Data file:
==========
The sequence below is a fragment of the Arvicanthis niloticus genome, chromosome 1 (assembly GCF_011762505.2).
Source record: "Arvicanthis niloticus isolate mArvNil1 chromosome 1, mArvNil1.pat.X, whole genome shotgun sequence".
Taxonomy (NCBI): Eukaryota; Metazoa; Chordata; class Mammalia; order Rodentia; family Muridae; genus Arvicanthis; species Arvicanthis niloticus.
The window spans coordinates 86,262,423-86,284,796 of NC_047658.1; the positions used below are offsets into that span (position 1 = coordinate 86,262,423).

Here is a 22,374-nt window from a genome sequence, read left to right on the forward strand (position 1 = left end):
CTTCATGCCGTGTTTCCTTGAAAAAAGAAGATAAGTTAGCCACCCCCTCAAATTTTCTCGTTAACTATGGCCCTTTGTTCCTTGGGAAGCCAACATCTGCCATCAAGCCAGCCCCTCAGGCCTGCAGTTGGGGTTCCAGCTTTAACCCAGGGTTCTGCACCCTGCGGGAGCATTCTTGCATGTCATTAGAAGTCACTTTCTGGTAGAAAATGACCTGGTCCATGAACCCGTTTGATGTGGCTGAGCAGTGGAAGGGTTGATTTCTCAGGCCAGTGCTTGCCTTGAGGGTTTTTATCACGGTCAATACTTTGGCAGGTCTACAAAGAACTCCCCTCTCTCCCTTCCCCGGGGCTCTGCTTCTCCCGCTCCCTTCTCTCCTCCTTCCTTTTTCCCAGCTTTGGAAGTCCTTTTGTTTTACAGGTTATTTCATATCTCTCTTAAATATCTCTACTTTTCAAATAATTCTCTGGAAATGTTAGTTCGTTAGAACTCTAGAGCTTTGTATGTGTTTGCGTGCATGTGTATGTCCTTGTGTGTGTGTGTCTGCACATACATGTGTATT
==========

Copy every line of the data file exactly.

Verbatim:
The sequence below is a fragment of the Arvicanthis niloticus genome, chromosome 1 (assembly GCF_011762505.2).
Source record: "Arvicanthis niloticus isolate mArvNil1 chromosome 1, mArvNil1.pat.X, whole genome shotgun sequence".
Taxonomy (NCBI): Eukaryota; Metazoa; Chordata; class Mammalia; order Rodentia; family Muridae; genus Arvicanthis; species Arvicanthis niloticus.
The window spans coordinates 86,262,423-86,284,796 of NC_047658.1; the positions used below are offsets into that span (position 1 = coordinate 86,262,423).

Here is a 22,374-nt window from a genome sequence, read left to right on the forward strand (position 1 = left end):
CTTCATGCCGTGTTTCCTTGAAAAAAGAAGATAAGTTAGCCACCCCCTCAAATTTTCTCGTTAACTATGGCCCTTTGTTCCTTGGGAAGCCAACATCTGCCATCAAGCCAGCCCCTCAGGCCTGCAGTTGGGGTTCCAGCTTTAACCCAGGGTTCTGCACCCTGCGGGAGCATTCTTGCATGTCATTAGAAGTCACTTTCTGGTAGAAAATGACCTGGTCCATGAACCCGTTTGATGTGGCTGAGCAGTGGAAGGGTTGATTTCTCAGGCCAGTGCTTGCCTTGAGGGTTTTTATCACGGTCAATACTTTGGCAGGTCTACAAAGAACTCCCCTCTCTCCCTTCCCCGGGGCTCTGCTTCTCCCGCTCCCTTCTCTCCTCCTTCCTTTTTCCCAGCTTTGGAAGTCCTTTTGTTTTACAGGTTATTTCATATCTCTCTTAAATATCTCTACTTTTCAAATAATTCTCTGGAAATGTTAGTTCGTTAGAACTCTAGAGCTTTGTATGTGTTTGCGTGCATGTGTATGTCCTTGTGTGTGTGTGTCTGCACATACATGTGTATT